How to Build a Capsule Wardrobe That Will Last a Lifetime

Not so long ago, the fashion world was buzzing about the concept of a capsule wardrobe—the kind of compact closet that only held a bare minimum of pieces that all perfectly matched each other with great ease and much time saved in the morning. Perhaps because the economic downturn was ramping up at the same time that a furious decade of fast-fashion shopping was taking its toll on the capacity of our closets, the capsule wardrobe appeared to be the solution to everyone’s fashion woes.

Around that time in 2014, Caroline Rector, a Texan and fashion lover who’d had enough of the chaos, began to whittle down her closet to a mere 37 pieces, documenting the process on her brilliant website called Unfancy. Everyone paid attention to her method.

A few years later, we thought it time to catch up with the capsule wardrobe guru for a refresher

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How politicians became fashion influencers

Politicians can’t profit from their personal style, in the way that traditional fashion influencers can, however they can use what they wear, as in the case of Ocasio-Cortez, to highlight creative talents and businesses from their constituency, or, in the case of Harris, to communicate values which align with the people she wants her political message to appeal to. 

The right tools can even make the public warm to a candidate – the symbol of the 2016 Trump campaign, of course, was his simple red baseball cap, a sartorial emblem that all regular Americans can identify with. 

Wearing anonymous business attire is one way of staying out of the conversation. But then what if you miss an opportunity to point-score, or enhance your image, or gain new supporters, without even needing to say a word? 

How long before it becomes commonplace to want to ‘get the look’, literally? Will we

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Kate Middleton’s Repeat Outfit Proves That This Classic Never Goes Out Of Style

On Tuesday, Kate Middleton logged onto Zoom to speak with teachers at a local school in honor of Children’s Mental Health Week. For the occasion, the Duchess of Cambridge got thrifty, and chose to recycle a royal blue tweed jacket from New Zealand-based fashion brand Rebecca Taylor. In doing so, she proved that the classic lightweight outerwear option — which was made famous by Chanel in the first half of the 20th century — will never go out of style.

Middleton first wore the tweed jacket, which originally cost $498, to an event at Evelina London Children’s Hospital in February 2017. There, she paired it with the matching knee-length dress made of the same tweed material, a suede clutch purse, coordinating Rupert Sanderson Malory pumps, and sapphire earrings. On Tuesday, she toned down the look, pairing it with rose-gold drop earrings from Missoma (the likes of which cost $110

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Why The Return of Hanfu Represents A Generational Shift in China

On the streets of Shanghai, content creator Shiyin can be seen wearing a traditional outfit from China’s Ming period. Popular on social media, she routinely shares fashion buys, beauty tips and lifestyle vlogs alongside all the latest from Gucci and Lancôme—but it’s her passion for Hanfu that really sets her apart.

“Chinese” clothing is often typified by the qipao (a close-fitting dress also called the cheongsam). However, Hanfu—which is defined as a type of dress from any era when the Han Chinese ruled—is seen in China as a more authentic form of historical clothing. Styles from the Tang, Song, and Ming periods are the most popular; flowing robes in beautiful shades, embellished with intricate designs and embroidery.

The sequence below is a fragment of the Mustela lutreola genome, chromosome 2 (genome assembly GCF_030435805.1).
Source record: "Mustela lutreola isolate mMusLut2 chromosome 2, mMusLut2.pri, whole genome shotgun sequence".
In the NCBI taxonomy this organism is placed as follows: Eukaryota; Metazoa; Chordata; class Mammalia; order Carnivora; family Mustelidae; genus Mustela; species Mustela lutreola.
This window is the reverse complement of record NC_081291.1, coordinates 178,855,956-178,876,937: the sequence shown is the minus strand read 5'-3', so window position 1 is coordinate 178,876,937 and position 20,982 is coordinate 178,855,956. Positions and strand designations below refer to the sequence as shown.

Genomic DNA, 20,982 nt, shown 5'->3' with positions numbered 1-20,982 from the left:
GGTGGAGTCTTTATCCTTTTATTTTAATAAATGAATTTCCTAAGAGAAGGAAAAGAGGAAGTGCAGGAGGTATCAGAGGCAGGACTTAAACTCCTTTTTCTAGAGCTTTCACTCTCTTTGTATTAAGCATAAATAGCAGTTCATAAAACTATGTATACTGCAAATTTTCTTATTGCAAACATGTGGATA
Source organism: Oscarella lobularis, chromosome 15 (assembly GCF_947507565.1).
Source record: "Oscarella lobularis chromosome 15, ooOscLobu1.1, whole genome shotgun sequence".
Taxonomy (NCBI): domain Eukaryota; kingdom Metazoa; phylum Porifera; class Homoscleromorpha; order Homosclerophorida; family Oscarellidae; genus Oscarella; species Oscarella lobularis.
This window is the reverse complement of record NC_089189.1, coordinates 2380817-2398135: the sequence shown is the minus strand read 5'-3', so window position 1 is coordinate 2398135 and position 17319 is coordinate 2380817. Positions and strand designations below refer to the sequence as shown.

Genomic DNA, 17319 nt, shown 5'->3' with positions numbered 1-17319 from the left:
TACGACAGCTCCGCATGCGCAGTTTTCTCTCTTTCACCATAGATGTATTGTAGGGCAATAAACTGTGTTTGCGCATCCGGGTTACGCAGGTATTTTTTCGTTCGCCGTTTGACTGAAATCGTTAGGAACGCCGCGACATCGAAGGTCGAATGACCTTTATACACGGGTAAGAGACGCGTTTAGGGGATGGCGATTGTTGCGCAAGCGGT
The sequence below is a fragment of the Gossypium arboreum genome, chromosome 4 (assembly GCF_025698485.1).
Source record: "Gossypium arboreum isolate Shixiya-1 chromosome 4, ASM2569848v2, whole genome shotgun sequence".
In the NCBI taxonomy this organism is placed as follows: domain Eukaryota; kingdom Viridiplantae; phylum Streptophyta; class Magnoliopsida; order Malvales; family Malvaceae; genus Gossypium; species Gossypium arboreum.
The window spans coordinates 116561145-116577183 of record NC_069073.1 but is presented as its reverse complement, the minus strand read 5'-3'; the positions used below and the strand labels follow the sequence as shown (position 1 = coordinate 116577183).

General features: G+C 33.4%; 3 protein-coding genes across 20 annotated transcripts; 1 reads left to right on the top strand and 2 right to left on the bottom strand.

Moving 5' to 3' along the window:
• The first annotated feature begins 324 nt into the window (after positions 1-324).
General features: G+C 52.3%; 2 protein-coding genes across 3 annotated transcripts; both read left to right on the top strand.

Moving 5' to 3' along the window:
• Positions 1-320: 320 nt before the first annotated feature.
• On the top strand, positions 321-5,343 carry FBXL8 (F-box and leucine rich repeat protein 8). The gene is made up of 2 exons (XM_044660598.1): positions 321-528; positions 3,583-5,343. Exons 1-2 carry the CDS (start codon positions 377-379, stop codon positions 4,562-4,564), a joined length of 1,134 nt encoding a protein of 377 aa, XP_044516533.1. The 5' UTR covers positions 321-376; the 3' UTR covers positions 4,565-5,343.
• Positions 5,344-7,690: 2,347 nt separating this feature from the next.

Right now, the movement is being led by China’s fashion-conscious youth—a little like how Regency-period hair and makeup has had a boost in popularity, thanks to Netflix’s Bridgerton—and the number

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‘Our ballet made you forget the horror of war’

It’s 75 years ago this week that Henry Danton stepped onto the Royal Opera House stage, performing in the Sadler’s Wells (now Royal) Ballet production of Marius Petipa’s The Sleeping Beauty – the venue’s grand reopening after the war. A former army captain, Danton had gladly traded in his bayonet for ballet shoes, and, in 1946, was living out his dream of dancing at Covent Garden. Now aged 101 – turning 102 in March – Danton is the oldest surviving dancer who has performed with the company.

He was a part of the “pioneering years, as [we] moved into the Opera House,” explains Kevin O’Hare, director of the Royal Ballet. “He still shows that spirit and enthusiasm for classical ballet which helped form the Royal Ballet we know today.” Danton’s era was teeming with dance legends, including Margot Fonteyn, Moira Shearer and Robert Helpmann. Their performances led Britain out of

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Brandon Maxwell Spring-Summer 2021 Review

Brandon Maxwell is a fashion outsider. Kind of. Beyond an A-list clientele that boasts every style star from Michelle Obama to Sarah Paulson, the self-proclaimed homebody grew up working in his grandmother’s clothing shop and dutifully watching his mother put on lipstick while he “sat in awe as a young gay kid from Texas who loved pageants.” He’s likable to a tee, which makes him a delight as a judge on Project Runway and beloved by aspiring students on his growing YouTube channel. His clothes speak volumes, literally—queue up Lady Gaga’s Matryoshka doll moment at the 2019 Met Gala—but also, often, in whispers.

The quiet power of his brand is bold, never gimmicky. Yes, his clothes are glamorous, but they lack the arrogance typically associated with the industry, even if his gowns explode in fuchsia satin and Bella Hadid closes the show. With a penchant for shape, form,

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